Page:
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   Re: Character Encoding Detection

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  • From: "Rick Jelliffe" <ricko@allette.com.au>
  • To: <xml-dev@ic.ac.uk>
  • Date: Sat, 9 May 1998 10:25:26 +1000

From: Chris Hubick <maillist@chris.hubick.com>

>Now in UCS-2:
> '<' is 00 3C
> '?' is 00 3f
>So the start of a UCS-2 or UTF-16 encoded XML document would be 00 3C 00

Not always. Because when storing a double-octet (i.e. two 8-bit bytes)
CPUs store them in different byte order: big-endian and little-endian. So if
read a big-endian file as a sequence of bytes you will get 003c003f,
but if you read a little-ending file as a sequence of bytes you will get

This is why a binary file from an Intel machine will typically need to be
byte-swapped for use on a Motorola 68K machine. I believe the Motorola
PowerPC CPU has an instruction to switch between little-endian and
reading modes. When you are storing 4 octet data there are 4 possibile
arrangements, but in fact only 3 seem to have been used: PDP-11 use one,
Motorola used another, Intel used another.

To cope with this,  network protocols and binary file formats will usually
specify a particular byte order for storing or transfering 16 or 32 bit

As an alternative, Unicode (UTF-16) reserves two characters near the high
of the codespace. From these characters, it is possible to determine whether
the file is saved as big-endian or little endian. Unicode software will then
incoming bytes correctly, to construct the 16-but values.This is called the
Byte Order Mark (BOM).

The XML character encoding strategy is to encourage you, wherever possible,
to make sure that all the information needed to parse your document can be
marked-up in the document. Operating systems typically just provide a "text"
type (.txt, Mac "TEXT") under the assumption, which was OK in the West when
everyone had standalone computers, that all "text" on a computer would use
same character set or encoding. So, because operating systems and protocols
fail in this key regard, XML provides its heuristic for determining text:
this heuristic
is reliable, in the sense that if you use it, your data is clearly
labelled--it takes the
guess work out of character detection.

The heuristic is basically this:

1) If the operating system or transport protocol tells you the character
set, and if
it is reliable, use that.
2) If there is a BOM, then your data is Unicode.
3) Otherwise, use the XML declarations (i.e., the <?XML charset="xxx"?>) to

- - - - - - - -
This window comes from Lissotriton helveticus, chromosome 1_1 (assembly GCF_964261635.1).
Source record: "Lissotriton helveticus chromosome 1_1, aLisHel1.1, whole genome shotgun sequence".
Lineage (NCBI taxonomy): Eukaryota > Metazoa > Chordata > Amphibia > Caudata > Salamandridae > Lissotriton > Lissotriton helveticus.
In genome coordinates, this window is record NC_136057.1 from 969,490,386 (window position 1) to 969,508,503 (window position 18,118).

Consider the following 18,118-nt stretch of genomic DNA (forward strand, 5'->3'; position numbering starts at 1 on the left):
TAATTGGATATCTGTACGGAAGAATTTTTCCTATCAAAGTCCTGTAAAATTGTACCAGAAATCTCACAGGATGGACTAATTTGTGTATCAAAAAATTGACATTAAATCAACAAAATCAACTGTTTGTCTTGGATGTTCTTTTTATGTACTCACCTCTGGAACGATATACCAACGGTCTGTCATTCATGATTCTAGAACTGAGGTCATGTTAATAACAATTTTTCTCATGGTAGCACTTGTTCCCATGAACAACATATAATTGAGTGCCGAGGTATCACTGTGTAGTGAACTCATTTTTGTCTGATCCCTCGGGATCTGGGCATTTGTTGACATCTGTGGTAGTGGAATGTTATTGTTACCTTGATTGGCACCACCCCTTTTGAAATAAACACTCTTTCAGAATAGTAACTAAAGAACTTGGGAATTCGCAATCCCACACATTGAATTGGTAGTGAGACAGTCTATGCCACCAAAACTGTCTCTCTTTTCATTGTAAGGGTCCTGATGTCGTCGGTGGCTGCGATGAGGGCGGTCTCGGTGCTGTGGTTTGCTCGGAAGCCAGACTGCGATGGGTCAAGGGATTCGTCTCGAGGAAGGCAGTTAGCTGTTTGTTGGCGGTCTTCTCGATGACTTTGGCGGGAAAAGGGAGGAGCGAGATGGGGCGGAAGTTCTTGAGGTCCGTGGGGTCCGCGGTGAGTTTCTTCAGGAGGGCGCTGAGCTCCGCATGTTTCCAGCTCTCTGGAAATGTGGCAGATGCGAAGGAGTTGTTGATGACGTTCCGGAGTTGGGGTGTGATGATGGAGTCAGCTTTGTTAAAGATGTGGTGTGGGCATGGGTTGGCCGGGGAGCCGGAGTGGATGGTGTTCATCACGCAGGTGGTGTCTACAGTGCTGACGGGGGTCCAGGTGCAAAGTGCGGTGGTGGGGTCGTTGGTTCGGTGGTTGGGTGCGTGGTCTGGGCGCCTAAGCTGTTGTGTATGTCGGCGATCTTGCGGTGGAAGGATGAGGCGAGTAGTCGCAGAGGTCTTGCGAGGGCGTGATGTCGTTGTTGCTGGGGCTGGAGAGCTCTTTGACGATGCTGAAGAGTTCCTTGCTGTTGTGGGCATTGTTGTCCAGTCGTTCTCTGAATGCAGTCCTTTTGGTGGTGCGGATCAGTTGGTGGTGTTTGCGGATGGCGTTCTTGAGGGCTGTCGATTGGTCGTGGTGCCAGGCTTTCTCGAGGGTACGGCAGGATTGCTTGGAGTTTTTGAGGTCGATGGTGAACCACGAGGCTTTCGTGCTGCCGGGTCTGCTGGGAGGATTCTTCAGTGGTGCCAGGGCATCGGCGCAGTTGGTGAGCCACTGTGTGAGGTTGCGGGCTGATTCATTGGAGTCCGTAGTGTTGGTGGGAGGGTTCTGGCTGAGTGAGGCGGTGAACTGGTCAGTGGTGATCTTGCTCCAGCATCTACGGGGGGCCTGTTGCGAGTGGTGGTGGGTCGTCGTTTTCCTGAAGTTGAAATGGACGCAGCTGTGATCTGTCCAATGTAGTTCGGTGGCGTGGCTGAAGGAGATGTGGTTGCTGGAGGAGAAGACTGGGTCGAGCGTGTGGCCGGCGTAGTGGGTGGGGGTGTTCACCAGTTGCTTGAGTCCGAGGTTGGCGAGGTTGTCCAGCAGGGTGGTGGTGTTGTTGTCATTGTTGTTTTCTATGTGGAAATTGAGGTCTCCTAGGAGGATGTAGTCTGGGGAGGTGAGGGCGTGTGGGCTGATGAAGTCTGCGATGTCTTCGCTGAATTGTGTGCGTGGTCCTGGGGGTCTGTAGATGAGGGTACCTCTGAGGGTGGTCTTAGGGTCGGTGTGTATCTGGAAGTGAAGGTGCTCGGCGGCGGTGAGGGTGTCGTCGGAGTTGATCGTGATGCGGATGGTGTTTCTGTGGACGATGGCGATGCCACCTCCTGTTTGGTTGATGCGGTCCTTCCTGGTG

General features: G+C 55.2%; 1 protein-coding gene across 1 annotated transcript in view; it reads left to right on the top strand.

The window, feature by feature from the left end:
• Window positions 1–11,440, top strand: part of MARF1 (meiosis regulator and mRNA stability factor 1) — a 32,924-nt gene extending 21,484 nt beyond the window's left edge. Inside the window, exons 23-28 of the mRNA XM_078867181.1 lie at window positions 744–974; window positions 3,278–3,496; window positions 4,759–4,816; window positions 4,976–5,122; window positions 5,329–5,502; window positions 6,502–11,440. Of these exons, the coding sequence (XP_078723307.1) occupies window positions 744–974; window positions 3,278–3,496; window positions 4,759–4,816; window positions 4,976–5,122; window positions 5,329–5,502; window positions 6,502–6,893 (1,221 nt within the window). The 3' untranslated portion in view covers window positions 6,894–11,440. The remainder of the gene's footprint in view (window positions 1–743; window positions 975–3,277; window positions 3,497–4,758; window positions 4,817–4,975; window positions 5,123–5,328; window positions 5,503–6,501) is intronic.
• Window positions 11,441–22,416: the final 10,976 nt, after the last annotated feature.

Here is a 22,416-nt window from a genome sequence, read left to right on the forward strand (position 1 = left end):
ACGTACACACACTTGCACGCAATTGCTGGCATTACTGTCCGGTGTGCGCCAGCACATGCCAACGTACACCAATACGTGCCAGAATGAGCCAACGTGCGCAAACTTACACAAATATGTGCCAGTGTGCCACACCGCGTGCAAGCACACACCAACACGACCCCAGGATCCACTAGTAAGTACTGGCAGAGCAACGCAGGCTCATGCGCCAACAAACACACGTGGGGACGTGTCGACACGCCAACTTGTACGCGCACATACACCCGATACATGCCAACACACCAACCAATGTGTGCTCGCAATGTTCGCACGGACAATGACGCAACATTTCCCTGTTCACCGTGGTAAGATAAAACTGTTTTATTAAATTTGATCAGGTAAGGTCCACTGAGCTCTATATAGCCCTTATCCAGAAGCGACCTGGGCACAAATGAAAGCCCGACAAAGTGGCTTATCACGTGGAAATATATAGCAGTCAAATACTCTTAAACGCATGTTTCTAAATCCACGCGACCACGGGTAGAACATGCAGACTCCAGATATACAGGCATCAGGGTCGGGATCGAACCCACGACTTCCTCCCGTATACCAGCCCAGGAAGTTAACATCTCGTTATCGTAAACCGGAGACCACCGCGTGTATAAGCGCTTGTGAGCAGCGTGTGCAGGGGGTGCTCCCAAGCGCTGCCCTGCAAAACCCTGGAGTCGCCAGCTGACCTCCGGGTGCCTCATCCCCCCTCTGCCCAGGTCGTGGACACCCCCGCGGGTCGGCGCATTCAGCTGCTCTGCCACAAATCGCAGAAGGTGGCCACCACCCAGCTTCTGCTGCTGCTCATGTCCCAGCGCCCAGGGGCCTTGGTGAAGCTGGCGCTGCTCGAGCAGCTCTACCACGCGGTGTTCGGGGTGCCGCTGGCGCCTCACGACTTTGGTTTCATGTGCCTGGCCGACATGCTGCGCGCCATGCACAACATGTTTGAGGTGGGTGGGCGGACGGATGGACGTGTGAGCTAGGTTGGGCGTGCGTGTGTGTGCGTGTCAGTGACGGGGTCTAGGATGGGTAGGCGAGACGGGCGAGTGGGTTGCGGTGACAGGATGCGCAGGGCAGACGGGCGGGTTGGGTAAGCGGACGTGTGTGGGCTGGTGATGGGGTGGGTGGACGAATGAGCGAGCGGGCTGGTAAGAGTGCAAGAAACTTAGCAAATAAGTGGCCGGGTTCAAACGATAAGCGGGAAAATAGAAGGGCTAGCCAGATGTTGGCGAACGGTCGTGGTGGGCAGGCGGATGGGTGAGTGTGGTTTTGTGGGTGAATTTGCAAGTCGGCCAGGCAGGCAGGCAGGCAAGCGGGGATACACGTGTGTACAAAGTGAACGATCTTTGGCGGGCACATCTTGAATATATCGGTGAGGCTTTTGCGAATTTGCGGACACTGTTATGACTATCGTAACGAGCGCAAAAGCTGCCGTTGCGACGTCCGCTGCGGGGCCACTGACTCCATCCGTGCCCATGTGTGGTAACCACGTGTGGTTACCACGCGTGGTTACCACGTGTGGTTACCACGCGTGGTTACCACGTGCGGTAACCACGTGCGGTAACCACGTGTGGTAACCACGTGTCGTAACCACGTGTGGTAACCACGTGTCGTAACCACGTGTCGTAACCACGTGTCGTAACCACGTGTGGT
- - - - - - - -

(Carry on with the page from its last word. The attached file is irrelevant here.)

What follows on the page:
determine the encoding (this is a little bit complex, but straightforward)
4) Otherwise, it is UTF-8 (7-bit ASCII conforms to UTF-8 already).

The draft RFC for the MIME type text/xml will be made public soon. It gives
some more policy on these issues.

>In the section on autodetection of character encodings the XML spec
>states "00 3C 00 3F: UTF-16, big-endian, no Byte Order Mark (and thus,
>strictly speaking, in error)"
> My question is, why is this an error rather than a perfectly
>acceptable untransformed UCS-2 document?
><?xml version="1.0" encoding="ISO-10646-UCS-2"?>

The reason that the encoding declaration and BOM are not mandatory was
to allow legacy documents and software systems to be used. But there seems
to be a general concensus with the XML SIG/WG people that all new XML
documents should have either a BOM or an explicit XML declaration
(with the encoding attribute).

As part of the XML-development process, some of us asked the question:
"What are the intrinsic properties of text?", with the idea that if
something was
intrinsic ("prime metadata") then XML should provide a standard way of
representing it. The things we came up with were notation (i.e. XML,
version and treatment of white-space xml:space), encoding, language
(i.e., xml:lang).  All these things are fundamental to any parsing of text
in a world wide web. (I also think that written-script is also an intrinsic,
the ISO standard for script codes was not finished and  the RFC 1766
language format was flexible enough for most needs, it was thought.)

Software developers should rise to this challenge. When you write out an XML
file, make sure you write out the appropriate XML header: Don't treat it as
an option but as a necessity. And if you are writing UTF-16/Unicode tools,
always write out the BOM as the first character. With XML we have the chance
to not get out of the character set and encoding maze: not by being forced
to use a single encoding, but by disconnecting encoding from document
character set (i.e. ISO 10646) and by clearly labelling which encoding is
being used.

Rick Jelliffe

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